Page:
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Noise pollution also threatens fish

Fish, like this school in the Maldives, actually live in a very loud world. (Image: Jim and Becca Wicks, Flickr)

Man-made noise is a growing threat to wildlife. Sounds produced by traffic, urban sprawl, and industry interfere with the way many animals communicate, mate, and find food. A recent review study found even animals living in protected National Parks are exposed to disturbing levels of noise.

The effect of man-made noise on marine mammals, many of which depend upon echolocation to find and catch prey, has also garnered a lot of attention. But what about other underwater wildlife? For years, it was assumed that fish lived in a largely silent world. In fact, 'The Silent World' is the title of the 1956 Jacques Cousteau documentary that introduced the public to vibrant undersea ecosystems with ground-breaking underwater cinematography.

AAAS Fellow and University of Maryland Professor of Biology Arthur Popper remembers seeing this movie and wondering, even as a child, if the underwater world really was silent. In his talk at the International Congress of Neuroethology, held in August in College Park, Maryland, Popper discussed his decades of research on fish bioacoustics and his recent investigations of how man-made noise can affect fish. He has learned the underwater world is, in fact, a rather noisy place.

Popper studied under William Tavolga, who founded the field of marine bioacoustics. Popper, Tavolga, and many collaborators demonstrated the importance of sound to fish. Most fish hear well and sound plays an active role in their lives. Light does not travel very far in water, so sound gives fish a large expanse over which they can detect predators and prey, communicate, and learn about their environment.

Different fish species vary in their hearing sensitivity. Most fish hear best within the range of 30-1000 Hz, though there are exceptions. The European eel, a freshwater species that spawns at sea, is sensitive to infrasound, while some herrings can hear ultrasound. The latter is thought to be an adaptation to help herrings detect the ultrasonic echolocation clicks of dolphins, one of their major predators.

Fishes also vary in the ways they produce sound. Thus far, over 800 species of fish from 109 families are known to produce sounds. Fish make sounds in a variety of circumstances: when fighting over territories or food sources, within spawning aggregations, and when attacked by predators.

In  2010, Popper, along with colleagues in The Netherlands, Germany, and Belgium, reviewed the impact of man-made noises on fish around the world. Over the last century, noises made by oil and gas rigs, ships, construction, and sonar have increased, and these noises have the potential to affect the distribution of fish and their ability to communicate, reproduce, and avoid predators. There is some evidence that fish school less coherently in noisy environments and avoid areas where man-made noise levels are high. The presence of noise could keep fish away from preferred spawning sites and change their migration routes. It could also mask natural sounds that are important to the fish, such as communication sounds from other fish, and sounds produced by prey and approaching predators.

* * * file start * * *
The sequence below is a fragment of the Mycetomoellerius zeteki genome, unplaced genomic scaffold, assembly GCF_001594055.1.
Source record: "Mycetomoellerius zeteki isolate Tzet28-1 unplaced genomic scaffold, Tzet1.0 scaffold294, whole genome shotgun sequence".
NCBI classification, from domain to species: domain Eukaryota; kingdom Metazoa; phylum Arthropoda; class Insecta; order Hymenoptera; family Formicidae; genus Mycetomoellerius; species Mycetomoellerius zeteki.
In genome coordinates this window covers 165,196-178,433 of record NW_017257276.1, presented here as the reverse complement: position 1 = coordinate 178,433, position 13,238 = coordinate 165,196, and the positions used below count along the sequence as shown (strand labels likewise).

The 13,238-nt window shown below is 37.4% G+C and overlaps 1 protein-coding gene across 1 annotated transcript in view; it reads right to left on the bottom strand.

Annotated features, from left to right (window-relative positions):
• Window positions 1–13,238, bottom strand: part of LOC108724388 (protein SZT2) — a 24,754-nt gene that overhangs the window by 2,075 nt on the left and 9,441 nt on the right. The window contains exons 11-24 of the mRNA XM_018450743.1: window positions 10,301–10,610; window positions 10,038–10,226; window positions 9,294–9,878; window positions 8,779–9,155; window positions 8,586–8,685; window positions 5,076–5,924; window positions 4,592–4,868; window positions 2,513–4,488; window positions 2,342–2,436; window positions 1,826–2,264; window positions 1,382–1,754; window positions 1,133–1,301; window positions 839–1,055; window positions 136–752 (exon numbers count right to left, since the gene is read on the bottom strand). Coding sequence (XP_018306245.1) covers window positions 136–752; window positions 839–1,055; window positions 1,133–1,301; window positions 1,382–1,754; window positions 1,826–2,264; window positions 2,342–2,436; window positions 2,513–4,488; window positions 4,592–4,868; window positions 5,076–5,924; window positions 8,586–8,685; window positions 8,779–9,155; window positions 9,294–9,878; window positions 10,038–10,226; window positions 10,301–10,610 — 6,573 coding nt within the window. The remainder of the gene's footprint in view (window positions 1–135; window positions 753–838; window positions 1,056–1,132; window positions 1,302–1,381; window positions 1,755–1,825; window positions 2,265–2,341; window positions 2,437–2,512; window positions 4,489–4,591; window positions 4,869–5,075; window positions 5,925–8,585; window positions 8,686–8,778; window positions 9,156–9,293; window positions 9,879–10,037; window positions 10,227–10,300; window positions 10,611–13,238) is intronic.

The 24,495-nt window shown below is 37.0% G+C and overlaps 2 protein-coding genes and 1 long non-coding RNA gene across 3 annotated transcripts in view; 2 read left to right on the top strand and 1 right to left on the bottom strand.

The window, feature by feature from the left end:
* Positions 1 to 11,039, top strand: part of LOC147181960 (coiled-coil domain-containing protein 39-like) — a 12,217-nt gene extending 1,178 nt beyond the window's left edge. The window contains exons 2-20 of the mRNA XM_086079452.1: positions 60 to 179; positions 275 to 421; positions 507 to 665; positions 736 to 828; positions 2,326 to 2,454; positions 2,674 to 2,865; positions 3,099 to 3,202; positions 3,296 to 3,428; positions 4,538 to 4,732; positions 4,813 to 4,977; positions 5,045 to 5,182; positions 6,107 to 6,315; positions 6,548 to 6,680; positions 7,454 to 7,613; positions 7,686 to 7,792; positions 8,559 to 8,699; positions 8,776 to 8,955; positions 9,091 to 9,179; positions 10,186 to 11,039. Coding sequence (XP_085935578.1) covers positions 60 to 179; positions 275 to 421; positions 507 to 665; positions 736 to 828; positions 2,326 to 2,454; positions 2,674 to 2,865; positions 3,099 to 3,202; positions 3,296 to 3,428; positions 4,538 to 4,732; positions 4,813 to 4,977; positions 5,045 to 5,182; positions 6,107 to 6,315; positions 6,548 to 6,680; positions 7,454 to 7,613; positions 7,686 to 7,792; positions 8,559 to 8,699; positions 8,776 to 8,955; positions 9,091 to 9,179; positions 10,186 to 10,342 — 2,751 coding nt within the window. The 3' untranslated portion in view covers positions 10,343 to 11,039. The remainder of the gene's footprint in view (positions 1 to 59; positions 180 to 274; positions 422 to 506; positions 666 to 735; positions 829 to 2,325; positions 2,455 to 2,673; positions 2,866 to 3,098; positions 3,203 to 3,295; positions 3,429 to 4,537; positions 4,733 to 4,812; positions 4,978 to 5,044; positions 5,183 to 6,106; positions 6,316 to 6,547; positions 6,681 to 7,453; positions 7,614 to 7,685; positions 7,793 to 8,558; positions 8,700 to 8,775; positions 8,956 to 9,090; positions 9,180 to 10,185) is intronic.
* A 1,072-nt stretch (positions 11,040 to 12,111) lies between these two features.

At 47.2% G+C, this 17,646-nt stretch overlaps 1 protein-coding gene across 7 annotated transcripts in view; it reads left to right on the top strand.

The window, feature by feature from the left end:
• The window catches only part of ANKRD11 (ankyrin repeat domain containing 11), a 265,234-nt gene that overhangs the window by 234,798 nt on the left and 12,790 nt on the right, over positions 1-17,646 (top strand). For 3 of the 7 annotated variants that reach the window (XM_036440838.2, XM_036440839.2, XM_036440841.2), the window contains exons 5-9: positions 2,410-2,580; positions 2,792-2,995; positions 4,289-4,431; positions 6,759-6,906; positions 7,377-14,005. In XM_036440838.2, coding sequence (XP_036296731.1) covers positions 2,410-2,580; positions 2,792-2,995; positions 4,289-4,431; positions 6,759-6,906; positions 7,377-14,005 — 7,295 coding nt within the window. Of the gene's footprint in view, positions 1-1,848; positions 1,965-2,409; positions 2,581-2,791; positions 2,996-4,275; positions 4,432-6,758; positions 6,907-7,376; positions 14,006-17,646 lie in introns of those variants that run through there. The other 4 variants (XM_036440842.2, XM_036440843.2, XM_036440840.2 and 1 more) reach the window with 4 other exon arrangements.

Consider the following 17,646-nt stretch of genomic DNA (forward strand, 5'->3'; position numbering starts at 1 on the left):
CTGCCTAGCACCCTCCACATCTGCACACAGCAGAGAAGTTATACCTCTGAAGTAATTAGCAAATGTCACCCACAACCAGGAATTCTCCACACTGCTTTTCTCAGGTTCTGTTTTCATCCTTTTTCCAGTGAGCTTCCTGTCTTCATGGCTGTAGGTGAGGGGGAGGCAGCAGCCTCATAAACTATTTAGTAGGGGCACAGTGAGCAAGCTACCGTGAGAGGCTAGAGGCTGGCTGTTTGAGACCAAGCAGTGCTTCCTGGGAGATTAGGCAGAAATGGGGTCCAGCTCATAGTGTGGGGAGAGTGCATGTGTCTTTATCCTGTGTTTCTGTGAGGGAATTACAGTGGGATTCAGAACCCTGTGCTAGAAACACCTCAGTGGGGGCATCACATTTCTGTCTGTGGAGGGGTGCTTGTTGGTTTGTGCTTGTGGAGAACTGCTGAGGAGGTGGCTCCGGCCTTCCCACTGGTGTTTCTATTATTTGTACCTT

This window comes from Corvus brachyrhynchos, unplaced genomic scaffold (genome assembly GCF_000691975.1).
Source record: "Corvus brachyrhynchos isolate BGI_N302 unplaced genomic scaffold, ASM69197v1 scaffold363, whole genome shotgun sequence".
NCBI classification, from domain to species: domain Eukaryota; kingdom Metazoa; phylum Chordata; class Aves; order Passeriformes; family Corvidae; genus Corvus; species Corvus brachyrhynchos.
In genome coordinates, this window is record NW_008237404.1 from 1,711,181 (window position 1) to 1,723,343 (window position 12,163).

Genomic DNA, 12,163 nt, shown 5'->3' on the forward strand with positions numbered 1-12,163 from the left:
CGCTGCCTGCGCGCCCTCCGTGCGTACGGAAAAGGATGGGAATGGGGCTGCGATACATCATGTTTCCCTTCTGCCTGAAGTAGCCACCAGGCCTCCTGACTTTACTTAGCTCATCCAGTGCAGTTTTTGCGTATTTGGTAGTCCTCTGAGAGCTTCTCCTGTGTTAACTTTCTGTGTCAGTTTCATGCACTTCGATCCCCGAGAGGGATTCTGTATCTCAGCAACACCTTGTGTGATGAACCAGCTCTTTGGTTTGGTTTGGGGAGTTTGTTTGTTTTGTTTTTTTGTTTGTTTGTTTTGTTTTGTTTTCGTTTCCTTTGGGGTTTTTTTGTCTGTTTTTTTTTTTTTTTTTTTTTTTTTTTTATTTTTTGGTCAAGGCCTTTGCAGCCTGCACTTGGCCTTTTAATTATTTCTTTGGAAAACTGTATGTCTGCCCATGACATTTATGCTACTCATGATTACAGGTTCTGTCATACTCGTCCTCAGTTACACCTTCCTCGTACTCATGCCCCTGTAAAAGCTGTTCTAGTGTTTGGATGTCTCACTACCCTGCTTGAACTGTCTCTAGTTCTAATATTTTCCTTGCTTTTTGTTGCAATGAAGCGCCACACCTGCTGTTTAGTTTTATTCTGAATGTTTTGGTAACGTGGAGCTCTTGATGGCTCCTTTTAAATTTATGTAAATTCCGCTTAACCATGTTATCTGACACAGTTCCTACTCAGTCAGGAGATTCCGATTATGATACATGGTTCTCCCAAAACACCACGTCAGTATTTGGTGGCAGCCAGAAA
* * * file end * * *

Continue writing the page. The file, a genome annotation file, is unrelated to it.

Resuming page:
There are also physiological consequences of noise pollution. Continuous loud noises cause stress responses in endocrine and other systems that can have long term health effects. Proximity to extremely loud sound sources can result in hearing loss, bleeding, tissue damage, and even death.

Over the last few years, Popper's research has focused on the effects of human-generated sound on fishes, measuring both the behavioral and the physiological consequences. His lab has investigated the effects of seismic air guns (used for oil exploration), high-intensity sonar, and pile driving (as used in construction of bridges, piers, and wind farms) on fish hearing, health and behavior.

Popper ended his talk at the International Congress of Neuroethology by summarizing what is known and what scientists still need to figure out. "We know that hearing, and sound communication, is crucial to fish behavior," he said. "Humans are adding tremendous amounts of sound to the environment right now and understanding the impact of these sounds is becoming more critical. Sounds have the potential to harm fish physiologically. They have the potential to mask biological sounds and alter behavior." Popper said the behavioral and physiological effects on fish may depend on sound intensity and duration and a range of factors that scientists are only  beginning to learn about. To fully understand the ecological impact of man-made noise on fish, a two-pronged approach is needed. One, more basic science research on how, what and why fish hear is necessary. At the same time, scientists must  look at how the increase in intense man-made sounds can affect fish, and how to evaluate and mitigate those effects.

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Fish, like this school in the Maldives, actually live in a very loud world. (Image: Jim and Becca Wicks, Flickr)
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